Zimbabwe currency volatile yet the country has US$2 billion in Nostro accounts 


Zimbabwe has foreign currency bank balances of US$2 billion but the exchange rate is volatile because of people’s expectations.

This was said by the Deputy Minister of Finance Clemence Chiduwa in response to a question from Senator Morgen Komichi.

Komichi had asked what the government was doing to go back to the use of local currency since 80% of the transactions were now in United Srates dollars and only 20% in local currency.

Chiduwa said people must first of all be comfortable using the multi-currency.

“We can only reach that stage when we reach a certain level of stability. When our exchange rate stabilises, if our currency does not fluctuate against the US dollars, we have reached currency stability,” he said.  

“So, for us to reach a stable exchange rate, we need to produce. Production is important for it will give us exports and foreign currency.  It will give us local currency in abundance.

“Our market relates to the auction but in the long term, we need to allow demand and supply, the basics of economies of scale, to determine the economy.  When our exchange rate is determined by the market, there is no manipulation and there is no preference of which currency because the true value of the currency will be determined by the market.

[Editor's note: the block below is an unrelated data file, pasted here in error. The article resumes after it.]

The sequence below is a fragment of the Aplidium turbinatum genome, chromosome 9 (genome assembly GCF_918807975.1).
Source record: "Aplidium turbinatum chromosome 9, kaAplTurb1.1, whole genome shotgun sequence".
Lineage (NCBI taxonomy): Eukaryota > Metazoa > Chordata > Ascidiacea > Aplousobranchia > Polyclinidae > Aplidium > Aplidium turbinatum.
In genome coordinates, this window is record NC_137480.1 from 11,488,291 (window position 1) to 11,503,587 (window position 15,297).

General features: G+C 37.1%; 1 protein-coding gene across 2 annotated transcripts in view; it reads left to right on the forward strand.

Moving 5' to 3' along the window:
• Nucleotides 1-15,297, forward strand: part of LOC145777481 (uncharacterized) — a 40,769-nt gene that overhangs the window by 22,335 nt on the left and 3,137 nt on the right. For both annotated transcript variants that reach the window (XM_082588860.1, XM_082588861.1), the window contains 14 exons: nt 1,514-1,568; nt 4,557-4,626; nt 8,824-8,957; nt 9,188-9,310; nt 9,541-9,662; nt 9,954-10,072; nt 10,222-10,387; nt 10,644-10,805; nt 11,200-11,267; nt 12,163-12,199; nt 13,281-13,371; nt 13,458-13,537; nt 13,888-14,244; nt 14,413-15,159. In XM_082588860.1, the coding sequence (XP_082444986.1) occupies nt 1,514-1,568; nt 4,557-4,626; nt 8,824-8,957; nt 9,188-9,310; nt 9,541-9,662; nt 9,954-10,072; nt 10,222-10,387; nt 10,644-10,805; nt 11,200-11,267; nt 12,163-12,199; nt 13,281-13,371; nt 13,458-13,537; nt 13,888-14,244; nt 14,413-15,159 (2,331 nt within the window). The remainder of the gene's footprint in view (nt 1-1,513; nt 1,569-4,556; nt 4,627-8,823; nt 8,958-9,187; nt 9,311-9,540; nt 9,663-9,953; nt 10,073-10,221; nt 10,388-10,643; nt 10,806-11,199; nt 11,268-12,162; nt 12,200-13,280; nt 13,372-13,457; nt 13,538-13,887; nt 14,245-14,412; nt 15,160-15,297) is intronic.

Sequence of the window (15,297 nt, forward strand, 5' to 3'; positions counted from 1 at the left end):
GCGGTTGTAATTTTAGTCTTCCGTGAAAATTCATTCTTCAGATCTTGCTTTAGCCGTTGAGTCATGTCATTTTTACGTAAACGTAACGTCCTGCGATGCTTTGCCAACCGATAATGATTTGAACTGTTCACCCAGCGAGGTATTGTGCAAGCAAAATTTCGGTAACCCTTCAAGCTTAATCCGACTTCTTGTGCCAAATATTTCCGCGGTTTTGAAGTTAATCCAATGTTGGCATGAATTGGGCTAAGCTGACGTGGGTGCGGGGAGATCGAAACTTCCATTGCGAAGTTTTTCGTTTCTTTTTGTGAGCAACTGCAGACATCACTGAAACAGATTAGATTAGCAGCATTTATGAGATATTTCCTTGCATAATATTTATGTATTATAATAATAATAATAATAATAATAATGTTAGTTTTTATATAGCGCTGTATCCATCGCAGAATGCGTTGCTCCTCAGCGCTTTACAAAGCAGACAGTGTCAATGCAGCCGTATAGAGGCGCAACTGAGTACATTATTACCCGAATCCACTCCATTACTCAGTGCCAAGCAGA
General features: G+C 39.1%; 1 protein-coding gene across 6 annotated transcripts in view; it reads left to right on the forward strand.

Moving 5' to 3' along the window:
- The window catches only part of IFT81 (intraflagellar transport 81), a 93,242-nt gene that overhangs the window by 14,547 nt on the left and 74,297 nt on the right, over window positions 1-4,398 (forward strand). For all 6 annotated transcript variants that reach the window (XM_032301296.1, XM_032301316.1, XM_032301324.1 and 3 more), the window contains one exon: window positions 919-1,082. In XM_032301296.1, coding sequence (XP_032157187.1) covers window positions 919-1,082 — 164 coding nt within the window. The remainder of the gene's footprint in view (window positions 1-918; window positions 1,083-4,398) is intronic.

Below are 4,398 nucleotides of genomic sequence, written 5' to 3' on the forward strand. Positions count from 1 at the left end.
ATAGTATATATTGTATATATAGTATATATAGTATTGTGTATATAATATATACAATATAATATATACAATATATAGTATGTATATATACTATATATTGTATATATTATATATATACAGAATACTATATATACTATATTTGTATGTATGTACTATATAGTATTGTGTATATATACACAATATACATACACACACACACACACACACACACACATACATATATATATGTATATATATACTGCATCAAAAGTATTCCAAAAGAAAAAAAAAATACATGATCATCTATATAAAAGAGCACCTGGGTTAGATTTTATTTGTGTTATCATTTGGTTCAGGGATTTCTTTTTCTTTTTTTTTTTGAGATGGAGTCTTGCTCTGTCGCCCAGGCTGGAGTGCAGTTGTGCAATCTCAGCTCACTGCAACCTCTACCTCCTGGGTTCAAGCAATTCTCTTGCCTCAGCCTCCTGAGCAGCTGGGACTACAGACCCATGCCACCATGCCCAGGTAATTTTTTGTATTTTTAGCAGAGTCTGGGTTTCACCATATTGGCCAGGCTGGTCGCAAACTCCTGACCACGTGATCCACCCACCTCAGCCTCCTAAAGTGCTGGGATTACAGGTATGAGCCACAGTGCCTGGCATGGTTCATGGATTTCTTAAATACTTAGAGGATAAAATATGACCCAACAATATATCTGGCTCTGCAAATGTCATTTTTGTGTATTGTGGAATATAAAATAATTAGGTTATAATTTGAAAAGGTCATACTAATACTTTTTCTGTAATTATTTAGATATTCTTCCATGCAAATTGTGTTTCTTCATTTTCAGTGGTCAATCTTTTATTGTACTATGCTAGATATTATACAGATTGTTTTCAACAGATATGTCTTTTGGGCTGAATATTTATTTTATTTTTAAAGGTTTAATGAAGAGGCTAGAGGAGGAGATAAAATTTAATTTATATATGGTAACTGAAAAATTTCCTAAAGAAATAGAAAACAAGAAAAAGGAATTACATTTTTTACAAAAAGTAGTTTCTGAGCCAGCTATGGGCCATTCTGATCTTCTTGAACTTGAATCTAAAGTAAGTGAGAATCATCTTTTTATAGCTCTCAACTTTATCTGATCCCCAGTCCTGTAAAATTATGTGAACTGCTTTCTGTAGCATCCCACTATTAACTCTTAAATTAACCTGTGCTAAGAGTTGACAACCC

“The challenge that we face right now is that there is a parallel market which is being influenced by expectations of people. Our fundamentals are good because we have a surplus. 

“Our Nostro balance is around US$2 billion. If we have US$2 billion Nostro balances then there is no reason for us to say that our currency is volatile. So we want to reach that stage where there is currency stability. When we reach such stability, people will be use whatever currency whether US or RTGs.  We need to focus on production.”

Q &A:
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Charles Rukuni
The Insider is a political and business bulletin about Zimbabwe, edited by Charles Rukuni. Founded in 1990, it was a printed 12-page subscription only newsletter until 2003 when Zimbabwe's hyper-inflation made it impossible to continue printing.


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